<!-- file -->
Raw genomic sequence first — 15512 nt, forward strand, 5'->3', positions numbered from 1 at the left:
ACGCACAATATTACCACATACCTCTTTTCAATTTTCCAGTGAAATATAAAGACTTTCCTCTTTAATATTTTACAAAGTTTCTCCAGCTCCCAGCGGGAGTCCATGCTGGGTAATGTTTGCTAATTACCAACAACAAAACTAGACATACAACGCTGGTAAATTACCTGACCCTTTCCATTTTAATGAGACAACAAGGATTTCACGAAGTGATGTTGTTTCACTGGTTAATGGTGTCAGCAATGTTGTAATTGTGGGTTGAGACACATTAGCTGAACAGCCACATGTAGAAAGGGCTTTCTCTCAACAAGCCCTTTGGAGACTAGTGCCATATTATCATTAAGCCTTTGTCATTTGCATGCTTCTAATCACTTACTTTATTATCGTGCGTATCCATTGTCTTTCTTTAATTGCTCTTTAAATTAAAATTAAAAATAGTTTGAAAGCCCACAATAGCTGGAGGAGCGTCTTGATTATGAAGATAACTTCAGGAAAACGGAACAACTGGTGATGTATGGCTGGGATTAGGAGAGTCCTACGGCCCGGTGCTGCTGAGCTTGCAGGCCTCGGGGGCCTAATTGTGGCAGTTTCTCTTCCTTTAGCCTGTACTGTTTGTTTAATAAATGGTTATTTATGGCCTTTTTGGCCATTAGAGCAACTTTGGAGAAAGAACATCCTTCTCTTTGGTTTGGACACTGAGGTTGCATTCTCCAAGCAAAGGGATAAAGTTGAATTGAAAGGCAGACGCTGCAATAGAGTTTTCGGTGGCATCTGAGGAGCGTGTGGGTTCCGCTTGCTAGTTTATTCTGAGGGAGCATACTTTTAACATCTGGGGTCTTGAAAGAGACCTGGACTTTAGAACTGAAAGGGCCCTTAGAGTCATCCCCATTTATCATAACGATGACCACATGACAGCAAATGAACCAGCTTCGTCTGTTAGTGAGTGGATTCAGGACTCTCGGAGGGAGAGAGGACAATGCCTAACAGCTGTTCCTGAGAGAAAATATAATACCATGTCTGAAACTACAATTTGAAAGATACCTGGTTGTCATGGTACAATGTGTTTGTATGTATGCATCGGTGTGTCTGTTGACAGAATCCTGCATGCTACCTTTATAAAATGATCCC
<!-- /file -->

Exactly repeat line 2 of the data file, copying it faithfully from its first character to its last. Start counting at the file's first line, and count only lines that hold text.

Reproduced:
ACGCACAATATTACCACATACCTCTTTTCAATTTTCCAGTGAAATATAAAGACTTTCCTCTTTAATATTTTACAAAGTTTCTCCAGCTCCCAGCGGGAGTCCATGCTGGGTAATGTTTGCTAATTACCAACAACAAAACTAGACATACAACGCTGGTAAATTACCTGACCCTTTCCATTTTAATGAGACAACAAGGATTTCACGAAGTGATGTTGTTTCACTGGTTAATGGTGTCAGCAATGTTGTAATTGTGGGTTGAGACACATTAGCTGAACAGCCACATGTAGAAAGGGCTTTCTCTCAACAAGCCCTTTGGAGACTAGTGCCATATTATCATTAAGCCTTTGTCATTTGCATGCTTCTAATCACTTACTTTATTATCGTGCGTATCCATTGTCTTTCTTTAATTGCTCTTTAAATTAAAATTAAAAATAGTTTGAAAGCCCACAATAGCTGGAGGAGCGTCTTGATTATGAAGATAACTTCAGGAAAACGGAACAACTGGTGATGTATGGCTGGGATTAGGAGAGTCCTACGGCCCGGTGCTGCTGAGCTTGCAGGCCTCGGGGGCCTAATTGTGGCAGTTTCTCTTCCTTTAGCCTGTACTGTTTGTTTAATAAATGGTTATTTATGGCCTTTTTGGCCATTAGAGCAACTTTGGAGAAAGAACATCCTTCTCTTTGGTTTGGACACTGAGGTTGCATTCTCCAAGCAAAGGGATAAAGTTGAATTGAAAGGCAGACGCTGCAATAGAGTTTTCGGTGGCATCTGAGGAGCGTGTGGGTTCCGCTTGCTAGTTTATTCTGAGGGAGCATACTTTTAACATCTGGGGTCTTGAAAGAGACCTGGACTTTAGAACTGAAAGGGCCCTTAGAGTCATCCCCATTTATCATAACGATGACCACATGACAGCAAATGAACCAGCTTCGTCTGTTAGTGAGTGGATTCAGGACTCTCGGAGGGAGAGAGGACAATGCCTAACAGCTGTTCCTGAGAGAAAATATAATACCATGTCTGAAACTACAATTTGAAAGATACCTGGTTGTCATGGTACAATGTGTTTGTATGTATGCATCGGTGTGTCTGTTGACAGAATCCTGCATGCTACCTTTATAAAATGATCCC